Updated: Nov 25, 2019
To many, 405 pounds on any single lift is quite an accomplishment, a goal, or even a dream. A dream manifests itself into a goal, a goal into reality -- with the necessary discipline and mental strength required for such a feat. When I first got into lifting, I was struggling to put any mass on. I was 165 pounds of skinny fat at 6’ (now 5' 11.5" b.c. squats) who had recently had a bad tonsillectomy post wrestling season, causing me to lose quite a lot of weight. I didn’t back squat, barely deadlifted, and was obsessed with upper body training, specifically arms. That is what matters, right? Austin may disagree with me, stating that “no one cares about your biceps”, at times using choice language. Skinny arms aren’t going to hold up a multitude of weight. Benching big requires wrist and forearm strength/stability. Most important of all, powerful and thick triceps.
I will get back to my journey under the bar, but we first need to discuss the obvious as well as the not so obvious elements of bench pressing. If you asked the classic guillotine pressing, happy footed gym bro wearing his intramural basketball cutoff, he would probably tell you (if he is lucky): chest, shoulders, and triceps. He isn’t wrong, but not entirely correct either. The majority of bench pressers in the gym today lack scapular retraction and depression; they lack tightness in a major way. I am sure some of you are wondering what the term ‘happy feet’ means or what I have against intramural basketball cutoffs. More on that later. The key takeaway here is that the bench press is a full-body lift. Let me restate that no different from the first time: the bench press is a full-body lift. That means lying on the bench because it is comfortable and tapping your toes to the music in your headphones isn’t going to provide the stable base required to push big weight. Learning how to engage and utilize the entirety of these elements will turn your bench into a well-oiled machine rather than the next gym meme.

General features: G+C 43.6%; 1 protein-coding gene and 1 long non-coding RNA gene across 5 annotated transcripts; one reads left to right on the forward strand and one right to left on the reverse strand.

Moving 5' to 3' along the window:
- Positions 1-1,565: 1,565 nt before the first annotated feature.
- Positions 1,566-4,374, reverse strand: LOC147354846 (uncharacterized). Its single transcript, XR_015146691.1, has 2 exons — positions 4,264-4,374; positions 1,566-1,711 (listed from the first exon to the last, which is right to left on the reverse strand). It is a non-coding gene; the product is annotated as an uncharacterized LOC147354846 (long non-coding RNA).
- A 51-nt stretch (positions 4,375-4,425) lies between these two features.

(On my way to fix your bench, because you need some help)
There are multiple ways to approach this, but I am going to break it down in 3 main sections and 9 subsections: Pre-Bench, Setup, and Pressing. The following subsections, broken into groups of 3: Scaps, Lats, Tris, Hands, Shoulders, Feet, Drive, Pull, and Push.
Goal: activate scaps, lats, and triceps to prepare for benching
Spend 5-10 minutes doing light tricep and lat work. Practice scapular depression (shoulder blades down) and scapular retraction (blades back). This can be seen below. The top two photos are mimicking a bar path without any tightness. Some people may bench press with the bar higher up on their chest than others, but the mistakes that raise red flags are the general lack of scap action and lat activation. This causes the elbows to flare excessively throughout the majority of the movement (guillotine) and allow for upper back movement (instability of the shoulders). The bottom two photos are me practicing my lat activation by trying to bend the bar; retracting my shoulders back and down. Notice that my elbows are tucked and my shoulders are no longer even with the base of my neck (especially at the start). Try this with a PVC pipe if your gym has them. Another option is to try with the bar itself, however, you most likely will not be able to produce any deformation like you would with the PVC pipe.